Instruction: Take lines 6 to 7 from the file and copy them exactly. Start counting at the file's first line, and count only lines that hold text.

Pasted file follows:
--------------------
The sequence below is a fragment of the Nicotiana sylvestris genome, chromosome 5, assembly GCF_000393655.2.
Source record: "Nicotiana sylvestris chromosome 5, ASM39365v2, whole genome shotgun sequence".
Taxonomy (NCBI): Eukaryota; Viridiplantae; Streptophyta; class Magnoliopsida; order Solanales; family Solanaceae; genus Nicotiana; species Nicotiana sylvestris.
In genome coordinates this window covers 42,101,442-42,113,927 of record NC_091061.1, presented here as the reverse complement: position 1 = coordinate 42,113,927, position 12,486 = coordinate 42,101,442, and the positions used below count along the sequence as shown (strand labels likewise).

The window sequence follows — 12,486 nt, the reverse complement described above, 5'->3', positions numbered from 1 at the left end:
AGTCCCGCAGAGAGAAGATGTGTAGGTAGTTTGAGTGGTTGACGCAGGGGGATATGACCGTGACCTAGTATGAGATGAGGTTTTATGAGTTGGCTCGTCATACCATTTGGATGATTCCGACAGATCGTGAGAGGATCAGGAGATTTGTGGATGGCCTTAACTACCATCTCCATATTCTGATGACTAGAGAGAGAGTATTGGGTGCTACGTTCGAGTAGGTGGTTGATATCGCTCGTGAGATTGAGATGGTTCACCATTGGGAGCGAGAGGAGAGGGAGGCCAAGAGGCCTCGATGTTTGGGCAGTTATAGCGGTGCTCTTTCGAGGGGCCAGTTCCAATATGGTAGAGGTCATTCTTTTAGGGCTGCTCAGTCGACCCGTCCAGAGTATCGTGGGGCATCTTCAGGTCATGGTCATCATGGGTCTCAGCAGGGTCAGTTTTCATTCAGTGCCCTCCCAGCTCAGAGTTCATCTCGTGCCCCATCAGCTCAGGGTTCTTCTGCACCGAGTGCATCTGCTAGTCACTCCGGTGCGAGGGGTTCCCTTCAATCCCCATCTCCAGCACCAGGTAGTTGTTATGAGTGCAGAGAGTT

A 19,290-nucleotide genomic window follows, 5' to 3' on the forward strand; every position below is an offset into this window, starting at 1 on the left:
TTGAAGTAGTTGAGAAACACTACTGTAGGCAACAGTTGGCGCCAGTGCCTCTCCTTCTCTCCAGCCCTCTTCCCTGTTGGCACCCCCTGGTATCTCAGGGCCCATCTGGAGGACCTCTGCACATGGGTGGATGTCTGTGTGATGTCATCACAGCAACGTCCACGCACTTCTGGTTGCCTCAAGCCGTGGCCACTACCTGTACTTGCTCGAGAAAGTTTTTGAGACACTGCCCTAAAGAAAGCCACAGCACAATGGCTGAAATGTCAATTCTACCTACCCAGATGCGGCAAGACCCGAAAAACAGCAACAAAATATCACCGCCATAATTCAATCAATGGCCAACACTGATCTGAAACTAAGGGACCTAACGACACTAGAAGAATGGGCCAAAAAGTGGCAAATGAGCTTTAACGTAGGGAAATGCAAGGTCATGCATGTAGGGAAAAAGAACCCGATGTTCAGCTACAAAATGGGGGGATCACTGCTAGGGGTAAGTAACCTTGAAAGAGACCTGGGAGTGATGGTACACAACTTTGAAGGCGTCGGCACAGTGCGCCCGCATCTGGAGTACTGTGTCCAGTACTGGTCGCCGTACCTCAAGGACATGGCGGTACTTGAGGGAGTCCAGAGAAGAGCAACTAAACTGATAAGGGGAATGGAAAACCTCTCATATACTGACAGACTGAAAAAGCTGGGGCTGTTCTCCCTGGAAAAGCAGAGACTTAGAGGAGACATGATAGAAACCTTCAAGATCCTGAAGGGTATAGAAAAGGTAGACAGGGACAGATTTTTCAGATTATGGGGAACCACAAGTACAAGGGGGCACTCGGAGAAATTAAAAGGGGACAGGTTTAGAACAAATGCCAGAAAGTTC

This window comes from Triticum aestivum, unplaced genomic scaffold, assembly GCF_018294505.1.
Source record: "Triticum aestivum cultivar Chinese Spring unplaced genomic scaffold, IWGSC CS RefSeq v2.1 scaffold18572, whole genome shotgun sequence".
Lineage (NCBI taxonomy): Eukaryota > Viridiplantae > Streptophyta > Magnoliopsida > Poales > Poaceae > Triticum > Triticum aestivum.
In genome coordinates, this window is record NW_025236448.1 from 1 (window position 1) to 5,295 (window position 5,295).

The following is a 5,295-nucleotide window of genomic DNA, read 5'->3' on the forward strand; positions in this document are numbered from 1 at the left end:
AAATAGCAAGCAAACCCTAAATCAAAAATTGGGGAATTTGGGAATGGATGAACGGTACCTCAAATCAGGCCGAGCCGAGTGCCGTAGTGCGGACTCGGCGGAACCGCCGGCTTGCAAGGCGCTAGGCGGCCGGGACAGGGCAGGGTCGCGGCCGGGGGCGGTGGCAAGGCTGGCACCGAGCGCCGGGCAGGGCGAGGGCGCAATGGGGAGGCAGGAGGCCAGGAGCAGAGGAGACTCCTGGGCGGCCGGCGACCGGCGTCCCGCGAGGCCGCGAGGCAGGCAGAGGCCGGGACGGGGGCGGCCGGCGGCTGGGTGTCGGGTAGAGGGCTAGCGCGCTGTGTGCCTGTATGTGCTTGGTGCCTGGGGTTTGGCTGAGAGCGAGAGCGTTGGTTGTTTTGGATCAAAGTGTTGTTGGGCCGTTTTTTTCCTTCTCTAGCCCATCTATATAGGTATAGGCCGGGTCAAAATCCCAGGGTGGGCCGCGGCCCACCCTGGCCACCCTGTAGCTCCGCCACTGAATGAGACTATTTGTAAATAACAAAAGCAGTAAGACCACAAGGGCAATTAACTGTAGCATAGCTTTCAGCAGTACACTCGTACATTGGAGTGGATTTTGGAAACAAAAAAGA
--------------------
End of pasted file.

AGTCCCGCAGAGAGAAGATGTGTAGGTAGTTTGAGTGGTTGACGCAGGGGGATATGACCGTGACCTAGTATGAGATGAGGTTTTATGAGTTGGCTCGTCATACCATTTGGATGATTCCGACAGATCGTGAGAGGATCAGGAGATTTGTGGATGGCCTTAACTACCATCTCCATATTCTGATGACTAGAGAGAGAGTATTGGGTGCTACGTTCGAGTAGGTGGTTGATATCGCTCGTGAGATTGAGATGGTTCACCATTGGGAGCGAGAGGAGAGGGAGGCCAAGAGGCCTCGATGTTTGGGCAGTTATAGCGGTGCTCTTTCGAGGGGCCAGTTCCAATATGGTAGAGGTCATTCTTTTAGGGCTGCTCAGTCGACCCGTCCAGAGTATCGTGGGGCATCTTCAGGTCATGGTCATCATGGGTCTCAGCAGGGTCAGTTTTCATTCAGTGCCCTCCCAGCTCAGAGTTCATCTCGTGCCCCATCAGCTCAGGGTTCTTCTGCACCGAGTGCATCTGCTAGTCACTCCGGTGCGAGGGGTTCCCTTCAATCCCCATCTCCAGCACCAGGTAGTTGTTATGAGTGCAGAGAGTT

A 19,290-nucleotide genomic window follows, 5' to 3' on the forward strand; every position below is an offset into this window, starting at 1 on the left: